My adventures into the polymer clay medium continue with pendants being my focus for the past two weeks. I've been steadily creating flower canes since Christmas, collecting them in drawers, waiting until I have enough variety to let my imagined flower garden come to life in clay.
I started with a bracelet cuff.
I cut slices from my flower and leaf canes, trimmed away excess clay packed around petals, and laid them one-by-one onto a black background. Satisfied with the arrangement, I then cobbled translucent clay between the floral elements to fill in the spaces. My hope was to minimize sanding time after baking.
Once the bracelet was baked, I recognized my fairly serious mistake right away. Air pockets were trapped in the spaces between elements, and the black clay now looks purple. As well, there were dips and valleys where the added background clay met the flowers and leaves. Much sanding later, I have a (mostly) smooth bracelet, but those pesky air pockets are still there, preserved forever in clay.
I'll be keeping this bracelet. It's a pretty thing, and I enjoy it, but the flaws are too "in my face" to ever pass it onto a customer. Next time, I'll fuse a very thin layer of translucent clay to the background and then press the flower elements into that. Hopefully that will eliminate the air pocket issue altogether.
Meanwhile, after the Great Bracelet Debacle, I needed something to go right. I explored using these same flower and leaf canes to make "window" pendants.
They came out just as I'd hoped, like little paintings.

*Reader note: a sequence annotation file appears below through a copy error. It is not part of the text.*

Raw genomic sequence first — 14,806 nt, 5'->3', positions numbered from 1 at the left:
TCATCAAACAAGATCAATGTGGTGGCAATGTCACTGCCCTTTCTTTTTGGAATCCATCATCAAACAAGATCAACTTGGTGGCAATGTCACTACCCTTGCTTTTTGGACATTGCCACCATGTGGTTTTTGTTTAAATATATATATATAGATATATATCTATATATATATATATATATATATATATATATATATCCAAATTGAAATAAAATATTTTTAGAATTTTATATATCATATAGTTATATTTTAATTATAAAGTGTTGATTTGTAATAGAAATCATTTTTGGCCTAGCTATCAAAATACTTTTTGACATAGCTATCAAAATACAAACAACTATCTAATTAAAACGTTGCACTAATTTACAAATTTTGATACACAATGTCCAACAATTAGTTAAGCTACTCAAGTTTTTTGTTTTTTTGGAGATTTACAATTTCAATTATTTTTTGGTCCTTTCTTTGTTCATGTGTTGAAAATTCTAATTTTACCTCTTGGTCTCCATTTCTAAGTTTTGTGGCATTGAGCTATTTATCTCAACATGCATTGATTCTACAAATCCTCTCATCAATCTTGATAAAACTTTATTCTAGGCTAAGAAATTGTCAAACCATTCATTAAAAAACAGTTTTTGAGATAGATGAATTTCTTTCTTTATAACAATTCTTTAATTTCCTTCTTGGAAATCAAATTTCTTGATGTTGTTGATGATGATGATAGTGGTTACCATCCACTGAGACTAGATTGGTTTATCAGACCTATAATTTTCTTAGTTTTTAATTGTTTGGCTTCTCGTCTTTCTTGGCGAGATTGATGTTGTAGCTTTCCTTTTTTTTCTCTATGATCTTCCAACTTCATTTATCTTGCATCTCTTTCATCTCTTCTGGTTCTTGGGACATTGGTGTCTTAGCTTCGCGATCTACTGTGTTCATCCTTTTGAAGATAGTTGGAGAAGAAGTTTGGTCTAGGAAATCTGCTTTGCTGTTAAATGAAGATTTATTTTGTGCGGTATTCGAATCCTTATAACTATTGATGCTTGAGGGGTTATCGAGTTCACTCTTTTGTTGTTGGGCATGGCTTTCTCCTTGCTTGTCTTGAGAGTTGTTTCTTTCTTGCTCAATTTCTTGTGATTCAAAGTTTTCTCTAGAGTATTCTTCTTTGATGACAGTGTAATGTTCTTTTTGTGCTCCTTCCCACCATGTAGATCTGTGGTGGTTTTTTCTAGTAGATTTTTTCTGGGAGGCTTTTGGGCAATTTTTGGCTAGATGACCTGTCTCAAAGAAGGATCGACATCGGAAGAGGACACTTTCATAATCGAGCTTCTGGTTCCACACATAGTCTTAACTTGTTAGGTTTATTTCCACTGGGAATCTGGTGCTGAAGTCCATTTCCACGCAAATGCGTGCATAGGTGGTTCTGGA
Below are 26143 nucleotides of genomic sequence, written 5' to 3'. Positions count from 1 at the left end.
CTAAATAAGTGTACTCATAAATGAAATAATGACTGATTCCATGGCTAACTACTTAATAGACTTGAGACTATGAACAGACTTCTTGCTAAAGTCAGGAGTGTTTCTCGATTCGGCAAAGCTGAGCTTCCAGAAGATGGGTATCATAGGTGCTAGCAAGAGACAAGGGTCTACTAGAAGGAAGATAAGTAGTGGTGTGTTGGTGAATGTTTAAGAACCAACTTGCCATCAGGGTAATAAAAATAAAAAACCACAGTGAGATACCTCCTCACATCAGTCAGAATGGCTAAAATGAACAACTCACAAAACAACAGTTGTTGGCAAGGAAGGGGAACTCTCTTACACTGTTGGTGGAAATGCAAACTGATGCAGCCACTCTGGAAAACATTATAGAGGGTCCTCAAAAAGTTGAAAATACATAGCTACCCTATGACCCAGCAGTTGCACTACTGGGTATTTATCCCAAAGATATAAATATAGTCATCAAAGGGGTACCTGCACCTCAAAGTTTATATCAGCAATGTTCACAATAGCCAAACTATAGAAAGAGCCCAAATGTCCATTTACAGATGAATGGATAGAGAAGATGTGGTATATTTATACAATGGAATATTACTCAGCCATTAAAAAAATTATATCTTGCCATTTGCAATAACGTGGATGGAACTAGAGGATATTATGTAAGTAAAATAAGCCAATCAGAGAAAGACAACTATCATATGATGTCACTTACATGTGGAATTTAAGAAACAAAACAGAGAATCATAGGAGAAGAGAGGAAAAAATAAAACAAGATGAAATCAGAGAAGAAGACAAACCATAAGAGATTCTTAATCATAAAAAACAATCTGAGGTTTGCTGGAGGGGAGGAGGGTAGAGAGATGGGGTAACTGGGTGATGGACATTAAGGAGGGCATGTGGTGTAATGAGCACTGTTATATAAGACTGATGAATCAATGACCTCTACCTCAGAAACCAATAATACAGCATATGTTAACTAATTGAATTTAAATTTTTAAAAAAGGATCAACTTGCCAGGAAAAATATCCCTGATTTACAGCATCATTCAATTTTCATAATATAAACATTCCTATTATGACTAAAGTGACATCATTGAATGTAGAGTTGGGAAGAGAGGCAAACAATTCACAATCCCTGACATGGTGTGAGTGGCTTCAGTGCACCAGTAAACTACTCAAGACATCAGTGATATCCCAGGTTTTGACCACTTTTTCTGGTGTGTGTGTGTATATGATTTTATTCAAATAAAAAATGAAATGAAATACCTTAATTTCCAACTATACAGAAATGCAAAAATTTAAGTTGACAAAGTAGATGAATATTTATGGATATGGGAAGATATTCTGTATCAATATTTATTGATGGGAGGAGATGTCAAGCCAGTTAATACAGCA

However, I can't seem to let well enough alone - I felt my new pendants needed a little something extra special. I've planned to try a butterfly cane ever since I saw one in Donna Kato's millefiore clay book. Time to stop talking about it and just do it. It was a monster cane and took nearly 5 hours to put together. At that point, I said "you're done! No more packing clay to make you round, just stay a triangle." After reducing this behemoth, the wings were distorted because of the triangular shape, but the color gradations were pretty amazing. I was very conflicted at this point: the perfectionist in me was pissed that I'd taken a short cut and not rounded the cane. But the clayer in me looked at the finished cane and shouted "AWESOME!"
The cane was very soft, even after resting in the freezer for a few minutes and slicing distorted the butterfly slices even flatter, but when I rolled the slice flat onto the pendant, it elongated again and looks nearly perfect. I don't even mind the slight blurring at the wing tips - makes me think it looks realistically in flight.
I am so happy with these little beauties!
I hope to have these listed in a few days in my Etsy shop. Keep an eye out for them.
copyright 2010 Shibori Girl